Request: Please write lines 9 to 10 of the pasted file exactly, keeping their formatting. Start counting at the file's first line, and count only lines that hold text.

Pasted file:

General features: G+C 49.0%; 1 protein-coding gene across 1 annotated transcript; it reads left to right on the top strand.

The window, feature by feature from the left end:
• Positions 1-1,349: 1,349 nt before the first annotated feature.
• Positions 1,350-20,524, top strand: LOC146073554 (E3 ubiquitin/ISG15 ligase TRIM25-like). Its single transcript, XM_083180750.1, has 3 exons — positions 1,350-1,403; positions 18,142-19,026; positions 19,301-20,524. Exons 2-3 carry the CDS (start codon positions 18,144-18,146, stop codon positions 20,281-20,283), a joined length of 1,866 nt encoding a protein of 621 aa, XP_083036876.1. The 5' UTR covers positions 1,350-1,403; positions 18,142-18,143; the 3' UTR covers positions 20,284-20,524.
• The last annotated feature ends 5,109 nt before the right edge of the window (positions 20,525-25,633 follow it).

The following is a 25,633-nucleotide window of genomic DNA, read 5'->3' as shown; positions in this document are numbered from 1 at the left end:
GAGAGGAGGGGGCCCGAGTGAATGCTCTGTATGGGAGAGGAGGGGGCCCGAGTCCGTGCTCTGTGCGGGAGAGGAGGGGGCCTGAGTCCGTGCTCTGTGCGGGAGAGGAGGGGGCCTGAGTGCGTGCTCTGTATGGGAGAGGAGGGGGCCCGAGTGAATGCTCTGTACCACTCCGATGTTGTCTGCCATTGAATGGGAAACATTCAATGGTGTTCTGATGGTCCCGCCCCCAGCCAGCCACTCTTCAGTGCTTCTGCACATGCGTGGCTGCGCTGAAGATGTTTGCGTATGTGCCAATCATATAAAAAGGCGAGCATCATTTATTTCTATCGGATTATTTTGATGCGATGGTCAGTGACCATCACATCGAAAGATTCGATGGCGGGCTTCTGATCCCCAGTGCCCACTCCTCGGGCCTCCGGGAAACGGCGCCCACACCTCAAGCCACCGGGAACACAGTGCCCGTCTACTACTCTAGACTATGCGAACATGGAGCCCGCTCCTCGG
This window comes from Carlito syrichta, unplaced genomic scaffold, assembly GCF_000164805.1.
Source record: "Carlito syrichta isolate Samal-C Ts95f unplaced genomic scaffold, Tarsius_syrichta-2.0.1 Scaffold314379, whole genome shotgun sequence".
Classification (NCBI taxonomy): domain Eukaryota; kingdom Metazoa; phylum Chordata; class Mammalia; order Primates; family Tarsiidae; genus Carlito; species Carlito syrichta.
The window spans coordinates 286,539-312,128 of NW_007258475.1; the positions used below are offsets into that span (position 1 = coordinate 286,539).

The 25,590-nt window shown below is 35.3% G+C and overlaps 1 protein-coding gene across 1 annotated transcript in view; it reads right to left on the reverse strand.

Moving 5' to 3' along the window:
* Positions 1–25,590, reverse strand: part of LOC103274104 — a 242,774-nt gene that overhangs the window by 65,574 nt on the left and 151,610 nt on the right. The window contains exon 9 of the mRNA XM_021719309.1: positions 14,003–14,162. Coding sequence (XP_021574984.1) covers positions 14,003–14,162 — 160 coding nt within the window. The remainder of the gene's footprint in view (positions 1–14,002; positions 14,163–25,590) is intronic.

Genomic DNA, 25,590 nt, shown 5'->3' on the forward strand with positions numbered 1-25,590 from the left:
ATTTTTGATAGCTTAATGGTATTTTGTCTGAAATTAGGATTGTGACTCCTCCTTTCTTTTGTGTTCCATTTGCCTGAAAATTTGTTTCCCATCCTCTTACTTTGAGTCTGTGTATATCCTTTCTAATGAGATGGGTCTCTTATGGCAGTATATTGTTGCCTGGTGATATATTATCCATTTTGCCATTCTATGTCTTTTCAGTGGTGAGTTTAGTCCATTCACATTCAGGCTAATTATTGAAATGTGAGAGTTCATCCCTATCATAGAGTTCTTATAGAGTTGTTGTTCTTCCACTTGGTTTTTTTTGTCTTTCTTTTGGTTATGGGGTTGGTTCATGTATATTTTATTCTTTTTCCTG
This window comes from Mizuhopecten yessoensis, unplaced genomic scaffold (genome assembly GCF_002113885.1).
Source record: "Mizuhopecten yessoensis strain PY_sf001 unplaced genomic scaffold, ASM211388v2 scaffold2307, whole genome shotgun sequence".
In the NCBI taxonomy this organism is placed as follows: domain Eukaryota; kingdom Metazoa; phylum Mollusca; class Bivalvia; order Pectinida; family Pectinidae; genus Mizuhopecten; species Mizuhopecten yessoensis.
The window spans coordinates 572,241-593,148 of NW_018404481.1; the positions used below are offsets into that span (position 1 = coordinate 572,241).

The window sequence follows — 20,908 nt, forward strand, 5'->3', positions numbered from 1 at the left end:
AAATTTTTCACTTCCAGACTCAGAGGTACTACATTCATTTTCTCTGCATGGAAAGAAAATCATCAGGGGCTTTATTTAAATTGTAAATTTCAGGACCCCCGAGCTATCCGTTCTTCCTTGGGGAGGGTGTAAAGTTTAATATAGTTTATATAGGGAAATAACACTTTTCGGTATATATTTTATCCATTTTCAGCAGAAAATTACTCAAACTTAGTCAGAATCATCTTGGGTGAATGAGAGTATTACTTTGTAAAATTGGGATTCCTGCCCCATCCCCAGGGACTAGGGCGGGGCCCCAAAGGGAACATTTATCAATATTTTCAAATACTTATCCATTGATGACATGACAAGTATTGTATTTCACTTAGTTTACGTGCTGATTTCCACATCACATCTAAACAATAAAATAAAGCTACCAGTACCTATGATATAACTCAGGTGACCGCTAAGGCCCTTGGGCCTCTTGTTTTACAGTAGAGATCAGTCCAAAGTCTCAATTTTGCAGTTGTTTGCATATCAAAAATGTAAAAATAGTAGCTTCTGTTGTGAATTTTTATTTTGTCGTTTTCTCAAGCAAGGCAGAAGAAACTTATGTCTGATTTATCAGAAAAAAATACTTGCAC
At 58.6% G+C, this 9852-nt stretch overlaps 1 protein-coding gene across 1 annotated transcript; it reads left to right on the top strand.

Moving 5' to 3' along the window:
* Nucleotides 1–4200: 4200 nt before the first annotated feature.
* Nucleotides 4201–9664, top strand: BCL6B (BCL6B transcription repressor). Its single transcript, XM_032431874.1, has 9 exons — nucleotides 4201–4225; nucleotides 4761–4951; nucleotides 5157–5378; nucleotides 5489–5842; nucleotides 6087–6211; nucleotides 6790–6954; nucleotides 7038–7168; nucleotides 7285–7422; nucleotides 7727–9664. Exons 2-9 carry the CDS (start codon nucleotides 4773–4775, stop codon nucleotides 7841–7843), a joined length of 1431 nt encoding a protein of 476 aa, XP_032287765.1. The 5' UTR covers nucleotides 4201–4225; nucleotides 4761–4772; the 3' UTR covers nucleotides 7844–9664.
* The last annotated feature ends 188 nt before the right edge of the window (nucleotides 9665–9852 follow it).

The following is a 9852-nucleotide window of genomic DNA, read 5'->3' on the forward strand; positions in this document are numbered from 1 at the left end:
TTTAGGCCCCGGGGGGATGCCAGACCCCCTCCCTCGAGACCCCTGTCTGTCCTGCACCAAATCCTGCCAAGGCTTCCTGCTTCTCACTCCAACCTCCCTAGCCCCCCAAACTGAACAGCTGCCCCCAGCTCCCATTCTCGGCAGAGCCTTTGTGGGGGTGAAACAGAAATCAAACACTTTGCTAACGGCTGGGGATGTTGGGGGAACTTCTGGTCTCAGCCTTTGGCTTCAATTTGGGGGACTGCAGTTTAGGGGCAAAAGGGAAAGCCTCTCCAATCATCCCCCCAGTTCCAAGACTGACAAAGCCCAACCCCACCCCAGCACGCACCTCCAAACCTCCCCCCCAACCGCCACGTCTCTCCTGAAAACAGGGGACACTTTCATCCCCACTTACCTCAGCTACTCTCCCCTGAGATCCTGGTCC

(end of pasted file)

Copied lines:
Source record: "Carlito syrichta isolate Samal-C Ts95f unplaced genomic scaffold, Tarsius_syrichta-2.0.1 Scaffold314379, whole genome shotgun sequence".
Classification (NCBI taxonomy): domain Eukaryota; kingdom Metazoa; phylum Chordata; class Mammalia; order Primates; family Tarsiidae; genus Carlito; species Carlito syrichta.